According to human rights organizations, thousands of prisoners in Egypt are held captive because of their political opinions, but Cairo denies such allegations.
On March 19, the Supreme State Security Prosecution (SSSP) — a branch of the Public Prosecution — decided to release 15 opposition activists who had been held on remand for several months. Those included three key opponents of President Abdel Fattah al-Sisi: Hassan Nafaa, professor of political sciences at the University of Cairo; Hazem Abdul Azim, former member of Sisi’s presidential electoral campaign in 2014 who later became one of his staunchest critics; and Shadi Ghazali Harb, a doctor who firmly called for democracy in Egypt in the wake of the January 25 Revolution that ousted late President Hosni Mubarak in 2011.
The SSSP did not clarify why the 15 activists were released, but the decision was made following several calls to reduce overcrowding in prisons as a preemptive measure to face the virus that causes COVID-19.
Following his release, Nafaa posted a tweet calling for the release of all prisoners of conscience.
Several decisions followed to release prisoners held on remand on the grounds of spreading false statements and news pitting against the government, but no exact figures have been reached yet.
Nasser Amin, a human rights attorney and member of the government-affiliated National Council for Human Rights, posted on his Facebook page March 19 that the public prosecutor’s release of some prisoners held in pre-trial detention is a positive step that will hopefully include all prisoners held on remand for political cases.
Mustafa al-Sayed, political science professor at the University of Cairo, said that releasing several pre-trial detainees came in response to the calls of human rights organizations, civil society associations and political groups, but this response remains limited.
Sayed told Al-Monitor that perhaps the government released several detainees to reduce pressure on it or to win over the public opinion.
On March 20, Amnesty International called on the Egyptian authorities to release all activists and human rights activists detained for peacefully expressing their opinions, as fears of prisons turning into fertile ground for the coronavirus increased.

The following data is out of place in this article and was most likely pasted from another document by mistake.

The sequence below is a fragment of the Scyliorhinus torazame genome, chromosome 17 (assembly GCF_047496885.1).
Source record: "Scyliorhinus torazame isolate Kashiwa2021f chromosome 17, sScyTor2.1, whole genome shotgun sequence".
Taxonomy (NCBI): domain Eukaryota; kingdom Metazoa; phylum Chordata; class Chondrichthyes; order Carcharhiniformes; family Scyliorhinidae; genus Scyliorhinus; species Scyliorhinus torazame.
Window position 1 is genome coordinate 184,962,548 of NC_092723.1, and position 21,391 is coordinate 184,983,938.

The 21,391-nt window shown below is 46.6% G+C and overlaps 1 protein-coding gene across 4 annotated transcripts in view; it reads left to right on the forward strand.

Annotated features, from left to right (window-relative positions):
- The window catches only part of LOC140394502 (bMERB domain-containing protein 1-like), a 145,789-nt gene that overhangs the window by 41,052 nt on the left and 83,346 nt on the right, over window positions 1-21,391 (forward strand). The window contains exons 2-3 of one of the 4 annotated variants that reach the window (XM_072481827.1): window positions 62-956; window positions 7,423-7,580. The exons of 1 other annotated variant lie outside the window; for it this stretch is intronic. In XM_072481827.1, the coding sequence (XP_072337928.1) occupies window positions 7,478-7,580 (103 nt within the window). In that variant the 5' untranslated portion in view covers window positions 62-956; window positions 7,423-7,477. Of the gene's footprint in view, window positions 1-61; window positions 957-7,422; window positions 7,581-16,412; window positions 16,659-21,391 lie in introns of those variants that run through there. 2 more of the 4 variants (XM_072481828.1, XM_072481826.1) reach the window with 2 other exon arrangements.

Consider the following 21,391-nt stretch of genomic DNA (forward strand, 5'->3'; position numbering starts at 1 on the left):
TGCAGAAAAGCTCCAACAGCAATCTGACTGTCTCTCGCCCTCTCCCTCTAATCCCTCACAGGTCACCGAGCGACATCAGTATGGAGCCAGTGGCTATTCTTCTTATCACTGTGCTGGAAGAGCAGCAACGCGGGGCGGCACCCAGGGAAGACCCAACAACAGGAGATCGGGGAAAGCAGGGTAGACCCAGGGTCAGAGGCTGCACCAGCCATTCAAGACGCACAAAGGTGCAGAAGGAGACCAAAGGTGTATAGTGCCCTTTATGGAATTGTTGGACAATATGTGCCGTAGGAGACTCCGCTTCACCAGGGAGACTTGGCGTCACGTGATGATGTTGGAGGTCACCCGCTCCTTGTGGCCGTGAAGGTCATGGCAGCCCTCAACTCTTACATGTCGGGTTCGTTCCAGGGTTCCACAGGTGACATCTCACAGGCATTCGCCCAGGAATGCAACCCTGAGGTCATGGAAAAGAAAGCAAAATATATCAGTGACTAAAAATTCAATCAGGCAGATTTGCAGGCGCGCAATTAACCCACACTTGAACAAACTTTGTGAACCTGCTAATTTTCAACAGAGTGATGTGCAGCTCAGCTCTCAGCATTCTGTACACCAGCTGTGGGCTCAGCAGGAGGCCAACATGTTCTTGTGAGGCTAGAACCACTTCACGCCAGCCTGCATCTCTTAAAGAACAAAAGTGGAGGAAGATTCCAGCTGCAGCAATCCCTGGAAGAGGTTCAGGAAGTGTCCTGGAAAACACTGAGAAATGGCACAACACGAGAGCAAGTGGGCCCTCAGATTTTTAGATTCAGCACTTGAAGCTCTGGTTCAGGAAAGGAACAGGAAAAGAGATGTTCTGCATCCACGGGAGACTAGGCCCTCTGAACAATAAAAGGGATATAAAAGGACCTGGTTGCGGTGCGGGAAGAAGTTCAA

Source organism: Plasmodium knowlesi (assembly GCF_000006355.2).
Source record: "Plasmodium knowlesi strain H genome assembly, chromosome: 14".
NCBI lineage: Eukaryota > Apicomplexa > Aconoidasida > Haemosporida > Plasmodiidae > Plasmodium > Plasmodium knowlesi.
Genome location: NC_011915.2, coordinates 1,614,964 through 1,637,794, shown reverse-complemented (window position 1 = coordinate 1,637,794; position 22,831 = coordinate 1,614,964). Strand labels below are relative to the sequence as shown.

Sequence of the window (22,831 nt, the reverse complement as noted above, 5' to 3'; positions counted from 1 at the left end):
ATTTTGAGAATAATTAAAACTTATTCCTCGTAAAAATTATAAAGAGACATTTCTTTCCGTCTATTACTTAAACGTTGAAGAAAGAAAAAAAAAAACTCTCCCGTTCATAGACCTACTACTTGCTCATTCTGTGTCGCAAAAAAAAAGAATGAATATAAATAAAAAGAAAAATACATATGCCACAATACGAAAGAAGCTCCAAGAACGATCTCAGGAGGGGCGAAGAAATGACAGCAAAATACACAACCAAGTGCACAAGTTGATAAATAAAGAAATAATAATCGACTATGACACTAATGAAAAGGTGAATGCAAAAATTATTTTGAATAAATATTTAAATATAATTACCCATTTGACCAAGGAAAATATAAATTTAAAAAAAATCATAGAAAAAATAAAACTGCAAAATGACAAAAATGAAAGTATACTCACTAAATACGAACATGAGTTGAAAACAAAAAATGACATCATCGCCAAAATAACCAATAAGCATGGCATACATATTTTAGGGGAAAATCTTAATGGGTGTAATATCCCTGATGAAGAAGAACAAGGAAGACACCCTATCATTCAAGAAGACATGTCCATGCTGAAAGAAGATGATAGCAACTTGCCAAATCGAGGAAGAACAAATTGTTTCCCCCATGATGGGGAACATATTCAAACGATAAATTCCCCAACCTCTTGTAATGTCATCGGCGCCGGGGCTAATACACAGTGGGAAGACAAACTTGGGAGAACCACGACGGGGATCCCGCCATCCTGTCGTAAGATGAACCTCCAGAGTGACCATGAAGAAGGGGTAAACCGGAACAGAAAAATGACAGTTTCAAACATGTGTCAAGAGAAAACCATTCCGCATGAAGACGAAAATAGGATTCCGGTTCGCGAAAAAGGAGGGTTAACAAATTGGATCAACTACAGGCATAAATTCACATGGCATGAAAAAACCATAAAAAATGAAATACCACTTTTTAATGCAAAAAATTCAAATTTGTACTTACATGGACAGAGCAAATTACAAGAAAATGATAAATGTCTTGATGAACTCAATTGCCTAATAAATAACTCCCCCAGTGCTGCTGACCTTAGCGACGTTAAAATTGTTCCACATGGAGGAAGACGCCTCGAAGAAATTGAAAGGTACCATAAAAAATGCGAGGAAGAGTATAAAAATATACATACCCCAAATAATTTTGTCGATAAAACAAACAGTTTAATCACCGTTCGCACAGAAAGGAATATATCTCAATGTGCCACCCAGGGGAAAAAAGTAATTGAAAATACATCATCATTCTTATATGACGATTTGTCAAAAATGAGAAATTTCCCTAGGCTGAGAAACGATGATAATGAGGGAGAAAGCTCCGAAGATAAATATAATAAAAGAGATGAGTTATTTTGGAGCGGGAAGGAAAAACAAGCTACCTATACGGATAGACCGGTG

According to rights groups, thousands of detainees in Egyptian prisons await trial, and more than 3,000 people were arrested in September 2019 alone in the widest crackdown on opposition following some sporadic protests calling on Sisi to step down.
The Egyptian Ministry of Health announced March 24 that the total number of confirmed cases of COVID-19 so far reached 366, including 19 deaths, with army commanders being among the fatalities. By March 29, the total number of reported cases was 576.
According to a ministry statement on its official Facebook page, 68 people recovered and were no longer in quarantine.
On March 18, Egyptian police arrested four prominent female activists, including three relatives of prominent Egyptian activist Alaa Abdul Fattah, after calling for the release of prisoners threatened by a coronavirus outbreak inside jails. The women were released on bail after hours of detention. A group of women had gathered in front of the headquarters of the Cabinet in central Cairo, carrying banners that read "Release prisoners.”
The four women were accused of violating a ban on protests through their small gatherings and spreading false news about prisons in Egypt.
The Ministry of Interior decided March 19 to extend the ban on visits to prisoners until March 31.
Egyptian politician and author Amr Shobaki called for releasing all prisoners of conscience and wrote on his Facebook page March 19 that opposing opinions — no matter how intense — should not be punished with jail time but with debate, as long as they are not violent.
Rights attorney Tarek Nujeida told Al-Monitor that he hopes the release of detainees held on remand is an indication that the state will open dialogue channels with the opposition. He said that the release of prisoners is a sign of goodwill that deserves attention.
Sayed noted that any political dialogue between the regime and opposition civil forces should be preceded by indications of the seriousness of the government.
He told Al-Monitor that the most important of these signs is the release of pre-trial detainees, in addition to lifting restrictions on freedom of speech. Opposition civil forces should not be discriminated against, unless they are Brotherhood members, as Sayed believes any future dialogue with the regime will likely exclude them.
There are no official figures showing the number of pre-trial detainees in Egypt. However, the head of the human rights committee in parliament, Alaa Abed, estimates the number to be between 25,000 and 30,000 of the total 65,000 prisoners until January 2018.
Sayed said that the release of several political detainees comforted political activists. “If these steps are not followed by others, this comfort will turn into a deep sense of disappointment,” he concluded.